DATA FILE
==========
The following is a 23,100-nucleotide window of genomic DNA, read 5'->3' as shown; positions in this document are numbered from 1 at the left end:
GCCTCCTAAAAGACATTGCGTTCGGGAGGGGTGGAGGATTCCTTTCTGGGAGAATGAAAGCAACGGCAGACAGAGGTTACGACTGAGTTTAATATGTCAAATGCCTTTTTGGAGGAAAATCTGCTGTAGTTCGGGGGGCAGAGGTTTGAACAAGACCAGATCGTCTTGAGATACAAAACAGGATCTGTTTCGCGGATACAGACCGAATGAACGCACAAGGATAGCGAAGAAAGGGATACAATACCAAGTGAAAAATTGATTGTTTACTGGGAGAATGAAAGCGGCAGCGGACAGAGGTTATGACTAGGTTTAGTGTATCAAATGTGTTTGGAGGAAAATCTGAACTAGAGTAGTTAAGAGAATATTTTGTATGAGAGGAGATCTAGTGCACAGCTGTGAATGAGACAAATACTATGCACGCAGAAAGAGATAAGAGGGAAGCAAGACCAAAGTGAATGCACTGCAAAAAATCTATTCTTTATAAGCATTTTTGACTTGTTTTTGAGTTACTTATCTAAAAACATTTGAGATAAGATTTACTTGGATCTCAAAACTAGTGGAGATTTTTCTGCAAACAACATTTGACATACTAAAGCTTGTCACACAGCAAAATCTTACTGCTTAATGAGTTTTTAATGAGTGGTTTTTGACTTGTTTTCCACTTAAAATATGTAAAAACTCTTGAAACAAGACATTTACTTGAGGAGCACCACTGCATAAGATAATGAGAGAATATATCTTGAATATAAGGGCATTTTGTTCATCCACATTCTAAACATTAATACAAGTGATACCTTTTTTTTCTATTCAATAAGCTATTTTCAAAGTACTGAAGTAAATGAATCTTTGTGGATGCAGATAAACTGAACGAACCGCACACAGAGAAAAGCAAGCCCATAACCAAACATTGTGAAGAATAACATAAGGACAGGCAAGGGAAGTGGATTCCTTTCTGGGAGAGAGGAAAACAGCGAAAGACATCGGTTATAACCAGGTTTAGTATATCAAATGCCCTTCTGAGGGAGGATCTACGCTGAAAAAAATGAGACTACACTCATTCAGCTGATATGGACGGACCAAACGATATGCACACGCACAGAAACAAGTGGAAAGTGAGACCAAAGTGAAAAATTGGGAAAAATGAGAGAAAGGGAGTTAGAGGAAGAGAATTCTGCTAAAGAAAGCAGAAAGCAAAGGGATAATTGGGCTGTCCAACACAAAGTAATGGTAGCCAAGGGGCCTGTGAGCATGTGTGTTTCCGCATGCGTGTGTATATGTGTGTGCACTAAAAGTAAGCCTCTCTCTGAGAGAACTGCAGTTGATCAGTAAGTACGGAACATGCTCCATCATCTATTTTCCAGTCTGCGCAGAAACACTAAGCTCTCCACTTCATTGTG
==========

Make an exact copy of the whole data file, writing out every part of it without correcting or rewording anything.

The following is a 23,100-nucleotide window of genomic DNA, read 5'->3' as shown; positions in this document are numbered from 1 at the left end:
GCCTCCTAAAAGACATTGCGTTCGGGAGGGGTGGAGGATTCCTTTCTGGGAGAATGAAAGCAACGGCAGACAGAGGTTACGACTGAGTTTAATATGTCAAATGCCTTTTTGGAGGAAAATCTGCTGTAGTTCGGGGGGCAGAGGTTTGAACAAGACCAGATCGTCTTGAGATACAAAACAGGATCTGTTTCGCGGATACAGACCGAATGAACGCACAAGGATAGCGAAGAAAGGGATACAATACCAAGTGAAAAATTGATTGTTTACTGGGAGAATGAAAGCGGCAGCGGACAGAGGTTATGACTAGGTTTAGTGTATCAAATGTGTTTGGAGGAAAATCTGAACTAGAGTAGTTAAGAGAATATTTTGTATGAGAGGAGATCTAGTGCACAGCTGTGAATGAGACAAATACTATGCACGCAGAAAGAGATAAGAGGGAAGCAAGACCAAAGTGAATGCACTGCAAAAAATCTATTCTTTATAAGCATTTTTGACTTGTTTTTGAGTTACTTATCTAAAAACATTTGAGATAAGATTTACTTGGATCTCAAAACTAGTGGAGATTTTTCTGCAAACAACATTTGACATACTAAAGCTTGTCACACAGCAAAATCTTACTGCTTAATGAGTTTTTAATGAGTGGTTTTTGACTTGTTTTCCACTTAAAATATGTAAAAACTCTTGAAACAAGACATTTACTTGAGGAGCACCACTGCATAAGATAATGAGAGAATATATCTTGAATATAAGGGCATTTTGTTCATCCACATTCTAAACATTAATACAAGTGATACCTTTTTTTTCTATTCAATAAGCTATTTTCAAAGTACTGAAGTAAATGAATCTTTGTGGATGCAGATAAACTGAACGAACCGCACACAGAGAAAAGCAAGCCCATAACCAAACATTGTGAAGAATAACATAAGGACAGGCAAGGGAAGTGGATTCCTTTCTGGGAGAGAGGAAAACAGCGAAAGACATCGGTTATAACCAGGTTTAGTATATCAAATGCCCTTCTGAGGGAGGATCTACGCTGAAAAAAATGAGACTACACTCATTCAGCTGATATGGACGGACCAAACGATATGCACACGCACAGAAACAAGTGGAAAGTGAGACCAAAGTGAAAAATTGGGAAAAATGAGAGAAAGGGAGTTAGAGGAAGAGAATTCTGCTAAAGAAAGCAGAAAGCAAAGGGATAATTGGGCTGTCCAACACAAAGTAATGGTAGCCAAGGGGCCTGTGAGCATGTGTGTTTCCGCATGCGTGTGTATATGTGTGTGCACTAAAAGTAAGCCTCTCTCTGAGAGAACTGCAGTTGATCAGTAAGTACGGAACATGCTCCATCATCTATTTTCCAGTCTGCGCAGAAACACTAAGCTCTCCACTTCATTGTG